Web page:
Their ‘How’ animation explains that the product consists of local caches for video content, with delivery to the caches via links which guarantee end to end quality of service – this new infrastructure bypasses the internet, which doesn’t prioritise video packets.  Although not stated by BT these caches and associated delivery network clearly have required BT to incur both incremental capital and operational costs.

BT explains their rationale in their ‘Why’ animation as the increasing growth of ‘over the top’ video, particularly to TV screens (as opposed to PC screens).

In terms of benefits, BT explain these for different groups as follows:

  • for users a guaranteed broadcast quality viewing experience with no buffering;
  • for content owners a better user experience, customer interactions and new advertising revenue; and
  • for ISPs more cost-effective delivery of video and the opportunity to provide new digital media services.

What BT don’t explain in their published materials (although it is implicitly alluded to in the description of benefits for content owners and ISPs above) is the commercial model.  For content owners in particular, it is unclear why they would want to either pay directly, or indirectly, for use of BT’s product.  A key issue to watch is whether use of this wholesale product can be used to either increase ISP end-user revenues or content owner advertising / subscription revenues, and if either is true how the cake gets shared between the content owners, ISPs and BT. 

Open Rights Group comments

By contrast (although not surprisingly given relative resources and also as a reaction) the Open Rights Group comments are quite brief, so worth quoting in full:

“We are talking about ISPs competing with the Internet for content delivery. Whether films, music or gaming services, the idea is that ISPs will deliver content better and more reliably than the Internet. That says a lot about the state of investment in our Internet.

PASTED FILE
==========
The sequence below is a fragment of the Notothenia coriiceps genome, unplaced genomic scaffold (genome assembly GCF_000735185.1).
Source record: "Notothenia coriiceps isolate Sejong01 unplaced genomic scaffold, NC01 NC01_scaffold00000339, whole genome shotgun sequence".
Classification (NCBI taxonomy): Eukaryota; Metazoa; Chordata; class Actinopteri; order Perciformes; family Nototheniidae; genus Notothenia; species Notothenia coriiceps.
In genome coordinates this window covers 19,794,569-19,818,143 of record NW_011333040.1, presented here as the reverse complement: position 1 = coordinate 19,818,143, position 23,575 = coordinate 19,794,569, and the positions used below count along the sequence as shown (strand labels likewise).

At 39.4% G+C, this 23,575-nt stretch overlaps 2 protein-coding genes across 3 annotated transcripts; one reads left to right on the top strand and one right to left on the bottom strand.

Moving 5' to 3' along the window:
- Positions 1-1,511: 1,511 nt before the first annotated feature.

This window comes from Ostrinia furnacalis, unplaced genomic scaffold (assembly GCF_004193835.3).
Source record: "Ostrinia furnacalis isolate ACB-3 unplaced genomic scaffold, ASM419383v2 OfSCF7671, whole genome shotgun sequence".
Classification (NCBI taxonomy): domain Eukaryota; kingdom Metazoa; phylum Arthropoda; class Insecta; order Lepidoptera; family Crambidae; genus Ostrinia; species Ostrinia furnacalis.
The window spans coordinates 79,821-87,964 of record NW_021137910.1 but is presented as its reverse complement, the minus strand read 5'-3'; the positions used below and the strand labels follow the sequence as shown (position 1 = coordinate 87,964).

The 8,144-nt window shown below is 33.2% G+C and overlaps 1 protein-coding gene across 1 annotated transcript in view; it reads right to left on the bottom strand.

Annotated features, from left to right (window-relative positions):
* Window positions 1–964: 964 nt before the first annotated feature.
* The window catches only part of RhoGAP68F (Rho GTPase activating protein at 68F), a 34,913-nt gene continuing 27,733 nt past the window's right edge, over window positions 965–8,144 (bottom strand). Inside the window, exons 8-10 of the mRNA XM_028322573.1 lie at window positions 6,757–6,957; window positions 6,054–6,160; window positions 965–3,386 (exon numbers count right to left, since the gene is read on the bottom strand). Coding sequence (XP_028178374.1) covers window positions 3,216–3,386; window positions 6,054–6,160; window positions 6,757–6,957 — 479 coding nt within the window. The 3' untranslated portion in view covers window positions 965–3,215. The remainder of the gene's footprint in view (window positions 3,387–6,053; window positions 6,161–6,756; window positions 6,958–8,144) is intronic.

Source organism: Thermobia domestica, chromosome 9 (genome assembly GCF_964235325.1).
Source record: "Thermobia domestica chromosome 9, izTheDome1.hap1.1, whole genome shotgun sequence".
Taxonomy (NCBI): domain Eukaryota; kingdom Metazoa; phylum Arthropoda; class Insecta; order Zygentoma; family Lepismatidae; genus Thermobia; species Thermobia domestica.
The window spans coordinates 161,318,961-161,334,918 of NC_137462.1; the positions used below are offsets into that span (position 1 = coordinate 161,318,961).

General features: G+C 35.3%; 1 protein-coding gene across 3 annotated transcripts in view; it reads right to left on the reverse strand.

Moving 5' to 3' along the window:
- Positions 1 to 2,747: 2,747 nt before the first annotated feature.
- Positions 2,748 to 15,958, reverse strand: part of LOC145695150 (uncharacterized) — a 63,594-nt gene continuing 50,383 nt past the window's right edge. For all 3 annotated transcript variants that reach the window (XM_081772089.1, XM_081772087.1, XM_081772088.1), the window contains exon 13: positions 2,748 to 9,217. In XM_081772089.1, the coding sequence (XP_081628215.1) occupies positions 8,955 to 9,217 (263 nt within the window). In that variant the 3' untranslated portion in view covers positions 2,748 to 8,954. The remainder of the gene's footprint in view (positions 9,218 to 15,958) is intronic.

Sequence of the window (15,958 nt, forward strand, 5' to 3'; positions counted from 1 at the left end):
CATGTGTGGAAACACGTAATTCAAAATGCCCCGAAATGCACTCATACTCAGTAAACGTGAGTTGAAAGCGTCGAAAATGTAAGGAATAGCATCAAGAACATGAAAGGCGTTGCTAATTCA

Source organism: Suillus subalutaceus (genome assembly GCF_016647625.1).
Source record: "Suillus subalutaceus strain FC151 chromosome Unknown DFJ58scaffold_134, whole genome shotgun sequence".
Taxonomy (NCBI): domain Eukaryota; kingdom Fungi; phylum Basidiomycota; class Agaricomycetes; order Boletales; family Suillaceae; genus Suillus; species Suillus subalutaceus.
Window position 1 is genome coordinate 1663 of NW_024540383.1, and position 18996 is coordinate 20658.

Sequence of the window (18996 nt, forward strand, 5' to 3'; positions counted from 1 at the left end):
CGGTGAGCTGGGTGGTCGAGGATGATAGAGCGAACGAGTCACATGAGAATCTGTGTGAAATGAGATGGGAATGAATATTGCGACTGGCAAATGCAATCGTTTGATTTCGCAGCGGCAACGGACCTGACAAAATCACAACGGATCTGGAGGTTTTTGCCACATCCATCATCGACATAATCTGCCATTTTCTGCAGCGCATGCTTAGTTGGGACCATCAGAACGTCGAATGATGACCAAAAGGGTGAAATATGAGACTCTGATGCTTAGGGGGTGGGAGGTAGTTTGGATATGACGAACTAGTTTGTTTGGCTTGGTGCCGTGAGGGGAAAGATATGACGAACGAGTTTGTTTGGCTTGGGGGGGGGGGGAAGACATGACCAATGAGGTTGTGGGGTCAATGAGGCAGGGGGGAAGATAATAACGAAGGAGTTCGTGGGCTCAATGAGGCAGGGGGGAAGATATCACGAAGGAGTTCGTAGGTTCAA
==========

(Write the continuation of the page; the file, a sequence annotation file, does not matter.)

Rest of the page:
The result could be a fundamental shift away from buying services from the Internet to bundled services from ISPs: which would reduce competition and take investment away from Internet companies. That would be bad for everyone.”

Whilst they clearly don’t like BT’s proposal, it is not clear exactly what they are positively advocating.  Is it that BT shouldn’t offer this product at all, which wouldn’t help to enable over the top video viewing, or that BT shouldn’t charge for this service / enable ISPs to cut content deals with content owners?  The former seems like a bad consumer outcome and the latter a decision that would be in direct conflict with BT’s directors’ duty to act in the interests of their shareholders (i.e. only invest capital where a return is likely).

Their objection to ISPs bundling content with access is also worth unpicking.  I can see how this might be objectionable where there is no choice of access provider (which I understand to be driving the net neutrality debate in the US), but where there is effective retail competition between ISPs, underpinned by effective wholesale regulation of BT (as is the case in the UK), it seems to me that bundling and resultant multi-dimensional product competition is a good outcome in terms of driving product innovation and delivering consumer choice.

End to net neutrality?

The first point to make is that BT’s product is not about ‘internet’ traffic management or prioritisation at all – it is a separate content delivery network sitting alongside the internet.  Both ISPs and content owners are able to use the internet for content delivery.

If BT’s product is assessed against Ofcom’s current view of applicable net neutrality rules, provided that BT doesn’t degrade or block video traffic passing over the internet, then from the information available it wouldn’t appear to breach current rules.

Another related development is the proposed traffic light system for the BBC iPlayer, which will enable users to see how ISPs are managing video traffic – this type of user transparency could be turned against the ISPs by the content owners. 

However, this debate will clearly run and run, so I will no doubt return to the issue in future posts.  (With thanks to @mattjphillips for his input – mistakes are all my own).